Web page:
• News
  • What co-op leaders can expect of Philippine economy in 2021

What co-op leaders can expect of Philippine economy in 2021

Posted January 26, 2021


Banco de Oro Vice President for Investment Research & Strategy Anthony Emmanuel de Dios spoke at the NATCCO Managers’ Forum, giving the 397 co-op managers and staff in attendance a comprehensive picture of the Philippine economy in 2021:

  • Our GDP . . . only Government Spending is consistently up because they have to spend.  Industry, services, agriculture, exports are all negative.  Household consumption did not grow.
  • The prolonged lockdown lengthens recession nationwide.  The Philippines is among the hardest hit.
  • The reason recovery is difficult is because of the lack of activity due to lockdown.  Corporations have also cut their expansion by 30% and they are holding on to money.  Jollibee for instance, cannot do business – bawal ang mga bata.
  • On inflation, it is rising.  Crude oil prices are beginning to go up again.  Rice prices went down in 2019 is beginning to rise because of the impact of the numerous typhoons last year.
  • OFW remittances have contracted for the first time.  This never happened in 2007-08 and 1997-99.  Many OFWs are coming home and they are jobless.
  • Filipinos are indeed resilient.  Those that remain working abroad have doubled their remittances.
  • Foreign capital fled the country when Covid hit.  Only local investors have remained.  Foreign investors left in March last year.
  • Hopefully, we will be more attractive than the US market now that Trump has left.  During Trump’s time, he was spoiling the US companies with tax cuts.  So big businesses liked Trump.  With Trump gone, they expect tax cuts to go away.
  • Why will they come to us?  The CREATE Bill in Congress- corporate income tax rate will go down from 33% to 25% retroactive to July 2020.  By 2027 to 2032, it will go down 1% per year from 25% to only 20%.  11 years from now companies will pay only 20%.  That is the same as what Trump did in his four years that he lowered tax rates on corporate America.  I hope this sends a positive sign for foreign investors.
  • US companies left Philippines to go back to US because that is what Trump wanted.
  • Tourism will be the slowest industry to recover.  The Philippines is number 2 most dependent on tourism.  But COVID hit.  Many hotels are closing because there are no conventions, no tourists.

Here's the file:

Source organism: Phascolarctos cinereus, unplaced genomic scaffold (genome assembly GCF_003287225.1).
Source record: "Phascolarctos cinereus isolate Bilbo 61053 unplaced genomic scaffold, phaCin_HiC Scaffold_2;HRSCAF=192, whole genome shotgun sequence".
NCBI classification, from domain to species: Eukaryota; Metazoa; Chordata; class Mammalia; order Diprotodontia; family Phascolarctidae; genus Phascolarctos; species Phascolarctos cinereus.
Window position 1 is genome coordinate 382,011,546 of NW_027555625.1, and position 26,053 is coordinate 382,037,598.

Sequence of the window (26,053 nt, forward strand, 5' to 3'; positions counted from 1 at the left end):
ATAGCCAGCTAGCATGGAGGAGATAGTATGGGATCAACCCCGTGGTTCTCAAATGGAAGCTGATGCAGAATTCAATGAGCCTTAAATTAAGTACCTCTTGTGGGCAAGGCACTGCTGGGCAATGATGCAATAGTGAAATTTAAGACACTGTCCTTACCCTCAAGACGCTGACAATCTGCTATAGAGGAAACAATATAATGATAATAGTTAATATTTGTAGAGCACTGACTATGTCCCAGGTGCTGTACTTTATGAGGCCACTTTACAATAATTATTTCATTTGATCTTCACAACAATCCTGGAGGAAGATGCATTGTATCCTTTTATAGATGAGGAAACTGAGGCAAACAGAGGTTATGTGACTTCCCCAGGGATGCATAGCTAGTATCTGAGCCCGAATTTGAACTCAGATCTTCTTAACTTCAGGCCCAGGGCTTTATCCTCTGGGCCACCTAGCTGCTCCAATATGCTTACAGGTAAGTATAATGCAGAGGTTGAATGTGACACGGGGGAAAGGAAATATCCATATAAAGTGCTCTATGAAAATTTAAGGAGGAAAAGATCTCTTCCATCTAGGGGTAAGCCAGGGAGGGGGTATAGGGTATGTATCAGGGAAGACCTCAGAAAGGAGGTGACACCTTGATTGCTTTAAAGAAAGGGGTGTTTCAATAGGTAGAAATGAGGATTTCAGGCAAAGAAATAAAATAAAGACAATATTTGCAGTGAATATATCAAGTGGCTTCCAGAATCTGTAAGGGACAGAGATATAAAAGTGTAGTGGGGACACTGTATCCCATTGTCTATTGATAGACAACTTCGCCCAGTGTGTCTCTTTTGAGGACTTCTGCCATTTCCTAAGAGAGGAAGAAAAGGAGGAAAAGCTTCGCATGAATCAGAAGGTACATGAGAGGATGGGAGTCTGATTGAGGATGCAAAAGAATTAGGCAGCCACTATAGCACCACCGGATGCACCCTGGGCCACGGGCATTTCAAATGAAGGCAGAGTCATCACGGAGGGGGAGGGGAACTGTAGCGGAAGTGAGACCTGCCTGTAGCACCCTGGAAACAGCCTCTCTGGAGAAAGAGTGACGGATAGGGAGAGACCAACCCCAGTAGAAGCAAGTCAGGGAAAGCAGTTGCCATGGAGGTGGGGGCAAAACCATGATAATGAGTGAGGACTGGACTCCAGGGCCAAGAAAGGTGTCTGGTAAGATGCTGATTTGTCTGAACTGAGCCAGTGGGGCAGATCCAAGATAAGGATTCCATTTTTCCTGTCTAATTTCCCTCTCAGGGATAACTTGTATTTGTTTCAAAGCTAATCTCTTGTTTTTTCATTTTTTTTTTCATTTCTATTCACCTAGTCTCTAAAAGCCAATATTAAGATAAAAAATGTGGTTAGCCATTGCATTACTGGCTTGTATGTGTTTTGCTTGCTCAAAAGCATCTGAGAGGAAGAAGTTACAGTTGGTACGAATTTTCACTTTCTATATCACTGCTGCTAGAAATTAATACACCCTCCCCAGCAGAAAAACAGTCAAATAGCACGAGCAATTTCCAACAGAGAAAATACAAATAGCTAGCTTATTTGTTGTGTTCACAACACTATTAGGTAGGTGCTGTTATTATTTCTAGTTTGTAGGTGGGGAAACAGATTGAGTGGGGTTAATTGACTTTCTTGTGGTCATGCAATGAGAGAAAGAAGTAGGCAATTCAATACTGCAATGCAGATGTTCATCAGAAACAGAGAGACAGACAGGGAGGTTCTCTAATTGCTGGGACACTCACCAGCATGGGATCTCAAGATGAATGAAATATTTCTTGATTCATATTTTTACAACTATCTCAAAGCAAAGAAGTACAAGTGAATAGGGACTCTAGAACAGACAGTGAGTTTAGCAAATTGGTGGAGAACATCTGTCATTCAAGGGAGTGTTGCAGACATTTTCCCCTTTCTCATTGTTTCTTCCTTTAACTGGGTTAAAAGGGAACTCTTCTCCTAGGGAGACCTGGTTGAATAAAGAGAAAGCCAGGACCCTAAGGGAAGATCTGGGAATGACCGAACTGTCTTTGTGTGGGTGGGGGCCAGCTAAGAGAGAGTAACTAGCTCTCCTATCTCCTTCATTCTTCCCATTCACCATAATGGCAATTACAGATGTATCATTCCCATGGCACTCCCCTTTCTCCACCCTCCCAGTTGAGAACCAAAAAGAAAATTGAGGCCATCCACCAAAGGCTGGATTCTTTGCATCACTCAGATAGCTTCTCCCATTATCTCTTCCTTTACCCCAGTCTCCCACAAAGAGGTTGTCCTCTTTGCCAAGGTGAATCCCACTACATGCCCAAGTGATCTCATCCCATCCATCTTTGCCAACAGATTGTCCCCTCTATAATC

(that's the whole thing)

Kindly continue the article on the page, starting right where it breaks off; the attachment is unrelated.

• Peso has been the best performing currency in the region (versus the US Dollar). 
  • BPOs were not so much affected.  Remittances continue.  70% of what we consume is imported.  Import demand went down significantly and dollars went down as well because no imports.
  • Appreciation was 5.2%.  One US Dollar is now Php 48.
  • Increased government borrowing for COVID-19 Response.  Borrowing wll increase and GDP will shoot up to 58%. So interest rates will slightly go up this year.  The BSP has released a lot of money into circulation – but of course, they cannot do that for long.
  • Interest rates have gone down drastically in all tenors.
  • Philippine Stock Exchange index has recovered since April 20.  That is good from a long-term investors point of view.  It is now cheaper and time to buy stocks!  Investors always act ahead of developments.  They expect the vaccine rollout and thus, the economy will open up.   For those who are liquid, it’s time to buy.  The PSE Index went up from April to June. The Stock Market does not dwell on the past nor the present, but for the future speculation.
  • A risk we have to be aware of is if there is a resurgence of the covid.
  • From 80s to 90s, debt servicing took more than 30% of the budget.
  • We are better able to manage our loans.  Our infrastructure was not maintained at that time because all our money went to debt servicing.  That is why Sec Dominguez doesn’t want to give in to Bayanihan 3 and other Bills in Congress that will result in spending amounting to 1 Trillion pesos.  Where do we get that?  If we do that, our Debt to GDP will go back to 70% level.  That will result in higher interest rates – that will hit the private sector because they will be discouraged from borrowing for their business expansion.  Right now, BSP is lowering interest to encourage business operation/expansion.
  • Best is to 1) increase funding by collecting (but that is difficult) but there will have to be softer rates or longer terms.  Lenders must be sure of borrower’s credit worthiness.
  • Remember Monte de Piedad. It was a bank owned by the Catholic Church and it had a “social Mission”, so they lent to the poor who did not pay loans.  And now it is closed.  Maintain your credit risk evaluation standards and do not be blinded by social awareness.  Strike a fine balance.
  • Re-opening of economies, progress on a vaccine & higher gov’t spending are key catalysts for local equities


  • Philippine economy in 2021

Other news you might find interesting